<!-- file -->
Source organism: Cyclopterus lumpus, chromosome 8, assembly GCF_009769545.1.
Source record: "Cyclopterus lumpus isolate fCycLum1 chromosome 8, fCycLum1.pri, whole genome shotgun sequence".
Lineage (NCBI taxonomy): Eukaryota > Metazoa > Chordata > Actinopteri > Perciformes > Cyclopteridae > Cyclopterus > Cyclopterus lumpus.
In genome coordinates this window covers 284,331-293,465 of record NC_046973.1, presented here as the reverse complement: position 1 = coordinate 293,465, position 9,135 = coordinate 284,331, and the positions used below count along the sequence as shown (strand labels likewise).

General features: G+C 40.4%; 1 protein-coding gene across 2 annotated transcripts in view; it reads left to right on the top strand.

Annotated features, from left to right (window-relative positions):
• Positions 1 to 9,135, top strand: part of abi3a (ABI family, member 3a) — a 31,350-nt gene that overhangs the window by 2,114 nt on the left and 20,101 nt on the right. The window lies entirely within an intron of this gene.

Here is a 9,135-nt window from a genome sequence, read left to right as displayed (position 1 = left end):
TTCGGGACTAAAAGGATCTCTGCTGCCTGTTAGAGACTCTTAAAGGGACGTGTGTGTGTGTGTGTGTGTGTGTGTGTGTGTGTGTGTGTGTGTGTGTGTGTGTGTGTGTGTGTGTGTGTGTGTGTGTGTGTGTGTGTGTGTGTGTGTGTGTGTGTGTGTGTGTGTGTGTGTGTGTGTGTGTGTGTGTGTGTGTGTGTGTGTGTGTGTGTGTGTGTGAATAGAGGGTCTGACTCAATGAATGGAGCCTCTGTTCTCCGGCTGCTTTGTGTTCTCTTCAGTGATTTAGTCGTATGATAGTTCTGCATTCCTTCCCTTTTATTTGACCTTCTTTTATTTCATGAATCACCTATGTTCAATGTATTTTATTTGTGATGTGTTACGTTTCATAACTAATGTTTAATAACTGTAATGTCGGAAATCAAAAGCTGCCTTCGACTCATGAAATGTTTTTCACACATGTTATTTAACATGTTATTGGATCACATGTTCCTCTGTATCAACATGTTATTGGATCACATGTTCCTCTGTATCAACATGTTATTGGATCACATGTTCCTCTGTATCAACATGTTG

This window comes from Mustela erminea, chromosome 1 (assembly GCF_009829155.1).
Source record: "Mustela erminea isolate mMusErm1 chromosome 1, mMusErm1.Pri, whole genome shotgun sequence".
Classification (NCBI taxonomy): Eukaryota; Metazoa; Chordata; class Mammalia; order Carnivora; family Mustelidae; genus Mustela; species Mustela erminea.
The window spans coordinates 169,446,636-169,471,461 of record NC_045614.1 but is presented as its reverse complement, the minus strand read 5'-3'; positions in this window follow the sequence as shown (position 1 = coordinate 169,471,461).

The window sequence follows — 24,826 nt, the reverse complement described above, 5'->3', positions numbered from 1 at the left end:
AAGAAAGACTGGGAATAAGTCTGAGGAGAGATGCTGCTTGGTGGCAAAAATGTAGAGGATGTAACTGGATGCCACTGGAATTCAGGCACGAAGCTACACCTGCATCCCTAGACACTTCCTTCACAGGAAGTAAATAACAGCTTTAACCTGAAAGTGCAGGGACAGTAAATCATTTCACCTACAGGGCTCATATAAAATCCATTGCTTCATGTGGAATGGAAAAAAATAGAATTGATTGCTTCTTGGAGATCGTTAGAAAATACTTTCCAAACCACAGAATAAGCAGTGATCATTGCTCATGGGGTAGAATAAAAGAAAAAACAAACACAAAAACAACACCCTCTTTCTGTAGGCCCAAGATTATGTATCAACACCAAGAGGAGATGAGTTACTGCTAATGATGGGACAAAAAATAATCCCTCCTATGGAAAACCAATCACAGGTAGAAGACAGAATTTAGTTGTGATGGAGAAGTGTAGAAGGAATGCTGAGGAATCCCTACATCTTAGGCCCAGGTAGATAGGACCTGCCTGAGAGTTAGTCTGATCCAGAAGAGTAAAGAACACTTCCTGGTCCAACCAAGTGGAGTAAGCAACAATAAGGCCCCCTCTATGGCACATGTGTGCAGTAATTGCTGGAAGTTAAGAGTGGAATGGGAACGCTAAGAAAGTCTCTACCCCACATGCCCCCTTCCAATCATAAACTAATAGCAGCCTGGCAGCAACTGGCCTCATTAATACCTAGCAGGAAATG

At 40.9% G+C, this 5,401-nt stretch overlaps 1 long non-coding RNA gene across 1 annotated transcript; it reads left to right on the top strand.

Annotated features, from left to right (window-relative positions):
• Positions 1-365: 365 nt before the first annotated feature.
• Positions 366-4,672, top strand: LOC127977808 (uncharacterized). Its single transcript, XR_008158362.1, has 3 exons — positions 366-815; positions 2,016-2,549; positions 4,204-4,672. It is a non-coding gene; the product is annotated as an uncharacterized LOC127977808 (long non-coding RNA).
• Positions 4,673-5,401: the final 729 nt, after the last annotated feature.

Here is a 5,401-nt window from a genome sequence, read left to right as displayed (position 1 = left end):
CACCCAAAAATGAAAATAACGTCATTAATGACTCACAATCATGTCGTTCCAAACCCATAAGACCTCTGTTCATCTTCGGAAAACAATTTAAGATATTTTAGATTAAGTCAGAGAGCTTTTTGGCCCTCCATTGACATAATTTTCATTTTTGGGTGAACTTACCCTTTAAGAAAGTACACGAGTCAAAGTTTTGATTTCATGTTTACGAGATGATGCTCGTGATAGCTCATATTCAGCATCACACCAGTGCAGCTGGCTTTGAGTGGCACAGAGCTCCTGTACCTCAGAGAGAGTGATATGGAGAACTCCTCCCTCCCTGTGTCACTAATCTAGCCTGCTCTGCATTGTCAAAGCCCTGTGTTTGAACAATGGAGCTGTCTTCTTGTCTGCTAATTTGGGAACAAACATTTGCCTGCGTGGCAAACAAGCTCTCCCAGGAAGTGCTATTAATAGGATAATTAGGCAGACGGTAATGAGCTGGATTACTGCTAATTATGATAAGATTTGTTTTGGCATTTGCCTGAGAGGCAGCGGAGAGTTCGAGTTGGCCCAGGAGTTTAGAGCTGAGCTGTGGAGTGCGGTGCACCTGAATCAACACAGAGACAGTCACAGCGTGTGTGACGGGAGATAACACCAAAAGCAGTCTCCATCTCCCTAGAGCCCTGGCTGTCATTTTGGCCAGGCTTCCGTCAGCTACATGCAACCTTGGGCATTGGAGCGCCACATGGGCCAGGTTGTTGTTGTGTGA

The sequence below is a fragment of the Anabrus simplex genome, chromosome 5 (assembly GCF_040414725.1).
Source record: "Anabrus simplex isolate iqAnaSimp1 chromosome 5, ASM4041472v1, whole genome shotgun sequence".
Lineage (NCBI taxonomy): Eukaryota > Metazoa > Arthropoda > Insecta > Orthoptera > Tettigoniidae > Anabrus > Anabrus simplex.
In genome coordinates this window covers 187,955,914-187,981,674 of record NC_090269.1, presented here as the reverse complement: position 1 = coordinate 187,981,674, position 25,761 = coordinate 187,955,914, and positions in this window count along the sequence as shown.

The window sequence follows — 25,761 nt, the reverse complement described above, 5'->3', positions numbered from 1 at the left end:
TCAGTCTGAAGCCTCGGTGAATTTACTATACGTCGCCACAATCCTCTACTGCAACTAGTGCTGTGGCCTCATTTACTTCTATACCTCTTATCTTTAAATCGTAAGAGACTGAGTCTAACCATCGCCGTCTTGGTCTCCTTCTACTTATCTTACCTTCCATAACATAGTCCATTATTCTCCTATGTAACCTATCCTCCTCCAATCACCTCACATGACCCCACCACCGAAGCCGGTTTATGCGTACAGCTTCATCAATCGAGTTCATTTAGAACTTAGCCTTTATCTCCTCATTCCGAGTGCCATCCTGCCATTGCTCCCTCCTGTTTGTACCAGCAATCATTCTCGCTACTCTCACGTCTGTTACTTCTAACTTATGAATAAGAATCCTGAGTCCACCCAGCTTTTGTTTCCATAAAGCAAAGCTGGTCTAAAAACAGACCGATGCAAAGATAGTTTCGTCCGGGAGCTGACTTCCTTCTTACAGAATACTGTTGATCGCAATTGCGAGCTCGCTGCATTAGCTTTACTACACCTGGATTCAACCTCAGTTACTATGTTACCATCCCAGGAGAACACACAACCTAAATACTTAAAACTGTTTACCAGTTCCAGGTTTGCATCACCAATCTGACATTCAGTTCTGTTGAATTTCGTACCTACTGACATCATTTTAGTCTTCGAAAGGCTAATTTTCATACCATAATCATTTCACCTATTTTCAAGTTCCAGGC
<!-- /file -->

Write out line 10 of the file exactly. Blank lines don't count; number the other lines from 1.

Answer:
This window comes from Mustela erminea, chromosome 1 (assembly GCF_009829155.1).